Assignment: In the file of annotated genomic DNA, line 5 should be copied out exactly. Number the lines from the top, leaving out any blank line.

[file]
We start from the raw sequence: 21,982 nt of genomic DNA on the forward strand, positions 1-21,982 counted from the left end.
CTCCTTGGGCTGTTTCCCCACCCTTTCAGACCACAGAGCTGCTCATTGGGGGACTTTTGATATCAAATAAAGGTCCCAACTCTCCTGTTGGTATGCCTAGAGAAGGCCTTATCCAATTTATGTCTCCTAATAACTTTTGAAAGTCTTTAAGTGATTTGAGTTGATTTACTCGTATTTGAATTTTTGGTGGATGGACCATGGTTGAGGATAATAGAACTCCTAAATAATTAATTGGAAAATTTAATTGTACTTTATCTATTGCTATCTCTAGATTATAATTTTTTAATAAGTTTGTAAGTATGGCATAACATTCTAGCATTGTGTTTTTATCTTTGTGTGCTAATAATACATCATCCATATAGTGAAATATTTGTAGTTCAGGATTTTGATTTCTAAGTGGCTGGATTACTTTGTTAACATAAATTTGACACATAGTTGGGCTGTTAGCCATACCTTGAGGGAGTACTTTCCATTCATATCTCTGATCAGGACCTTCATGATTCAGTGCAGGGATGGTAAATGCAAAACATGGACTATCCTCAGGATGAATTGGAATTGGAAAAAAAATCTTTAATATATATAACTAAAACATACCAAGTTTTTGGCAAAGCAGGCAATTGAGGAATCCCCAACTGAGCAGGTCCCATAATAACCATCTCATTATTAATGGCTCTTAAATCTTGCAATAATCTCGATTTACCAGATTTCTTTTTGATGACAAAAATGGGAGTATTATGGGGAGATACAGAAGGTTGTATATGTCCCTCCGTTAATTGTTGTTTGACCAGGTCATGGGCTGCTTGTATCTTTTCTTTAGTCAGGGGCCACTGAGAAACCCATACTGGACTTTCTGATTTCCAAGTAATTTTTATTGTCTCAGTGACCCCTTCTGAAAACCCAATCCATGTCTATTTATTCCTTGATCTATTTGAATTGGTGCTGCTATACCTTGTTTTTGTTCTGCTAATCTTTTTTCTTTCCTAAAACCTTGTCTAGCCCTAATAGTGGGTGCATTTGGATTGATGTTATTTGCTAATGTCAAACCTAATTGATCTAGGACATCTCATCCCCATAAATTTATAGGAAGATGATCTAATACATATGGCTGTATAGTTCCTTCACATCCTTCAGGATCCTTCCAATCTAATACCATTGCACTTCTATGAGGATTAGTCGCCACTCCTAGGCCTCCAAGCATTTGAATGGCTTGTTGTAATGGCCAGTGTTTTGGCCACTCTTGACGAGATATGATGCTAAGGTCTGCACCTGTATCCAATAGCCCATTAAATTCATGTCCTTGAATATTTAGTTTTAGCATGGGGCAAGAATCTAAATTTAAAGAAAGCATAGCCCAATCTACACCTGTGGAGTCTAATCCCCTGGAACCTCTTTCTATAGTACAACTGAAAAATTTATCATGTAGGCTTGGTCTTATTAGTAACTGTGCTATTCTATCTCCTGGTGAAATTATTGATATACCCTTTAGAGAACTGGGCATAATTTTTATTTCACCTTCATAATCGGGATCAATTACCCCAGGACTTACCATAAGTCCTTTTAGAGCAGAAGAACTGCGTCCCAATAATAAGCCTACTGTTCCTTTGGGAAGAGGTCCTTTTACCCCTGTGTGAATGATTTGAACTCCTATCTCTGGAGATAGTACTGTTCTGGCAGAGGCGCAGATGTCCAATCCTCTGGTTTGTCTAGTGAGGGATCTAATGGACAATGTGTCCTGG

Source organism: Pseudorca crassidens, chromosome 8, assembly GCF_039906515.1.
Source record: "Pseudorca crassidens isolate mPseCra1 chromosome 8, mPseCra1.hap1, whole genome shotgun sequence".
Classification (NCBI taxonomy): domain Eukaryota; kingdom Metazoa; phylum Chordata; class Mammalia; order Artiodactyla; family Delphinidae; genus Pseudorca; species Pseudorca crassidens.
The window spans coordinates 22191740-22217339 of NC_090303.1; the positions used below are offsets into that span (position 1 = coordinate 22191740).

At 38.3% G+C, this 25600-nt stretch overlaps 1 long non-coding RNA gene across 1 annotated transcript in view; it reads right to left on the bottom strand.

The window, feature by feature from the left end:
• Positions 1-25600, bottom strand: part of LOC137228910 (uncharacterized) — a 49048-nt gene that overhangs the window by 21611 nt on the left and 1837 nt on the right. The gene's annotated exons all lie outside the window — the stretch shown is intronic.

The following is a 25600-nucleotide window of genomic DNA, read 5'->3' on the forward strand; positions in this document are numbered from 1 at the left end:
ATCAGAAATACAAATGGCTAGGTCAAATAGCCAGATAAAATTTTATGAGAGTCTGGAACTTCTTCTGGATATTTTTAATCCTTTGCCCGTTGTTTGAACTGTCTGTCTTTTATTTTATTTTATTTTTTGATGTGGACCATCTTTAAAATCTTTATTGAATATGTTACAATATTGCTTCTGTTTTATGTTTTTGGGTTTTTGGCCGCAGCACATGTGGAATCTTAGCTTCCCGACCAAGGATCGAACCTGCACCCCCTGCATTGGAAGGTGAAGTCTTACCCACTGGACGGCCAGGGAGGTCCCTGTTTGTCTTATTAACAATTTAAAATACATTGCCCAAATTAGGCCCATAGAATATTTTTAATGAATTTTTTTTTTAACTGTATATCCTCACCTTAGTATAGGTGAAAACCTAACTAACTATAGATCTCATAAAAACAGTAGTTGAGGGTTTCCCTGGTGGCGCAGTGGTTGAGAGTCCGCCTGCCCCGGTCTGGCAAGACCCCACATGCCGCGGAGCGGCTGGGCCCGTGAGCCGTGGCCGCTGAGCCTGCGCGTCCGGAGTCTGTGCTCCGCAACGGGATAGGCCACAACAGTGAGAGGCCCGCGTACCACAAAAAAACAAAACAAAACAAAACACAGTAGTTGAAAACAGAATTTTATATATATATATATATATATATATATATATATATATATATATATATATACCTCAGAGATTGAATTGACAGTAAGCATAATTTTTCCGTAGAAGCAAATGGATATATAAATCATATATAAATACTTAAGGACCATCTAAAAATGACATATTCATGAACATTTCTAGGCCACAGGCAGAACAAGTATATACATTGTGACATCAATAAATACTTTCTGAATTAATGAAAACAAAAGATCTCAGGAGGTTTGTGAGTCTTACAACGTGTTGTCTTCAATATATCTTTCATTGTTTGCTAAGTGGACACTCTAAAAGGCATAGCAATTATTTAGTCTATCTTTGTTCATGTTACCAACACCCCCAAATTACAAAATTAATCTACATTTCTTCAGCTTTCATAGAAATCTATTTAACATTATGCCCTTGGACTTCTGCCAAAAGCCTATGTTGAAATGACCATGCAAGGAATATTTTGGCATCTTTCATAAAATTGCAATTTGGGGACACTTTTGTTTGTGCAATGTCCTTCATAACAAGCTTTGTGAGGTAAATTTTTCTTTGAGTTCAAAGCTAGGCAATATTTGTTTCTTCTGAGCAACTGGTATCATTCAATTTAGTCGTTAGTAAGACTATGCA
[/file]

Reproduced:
Classification (NCBI taxonomy): domain Eukaryota; kingdom Metazoa; phylum Chordata; class Mammalia; order Artiodactyla; family Delphinidae; genus Pseudorca; species Pseudorca crassidens.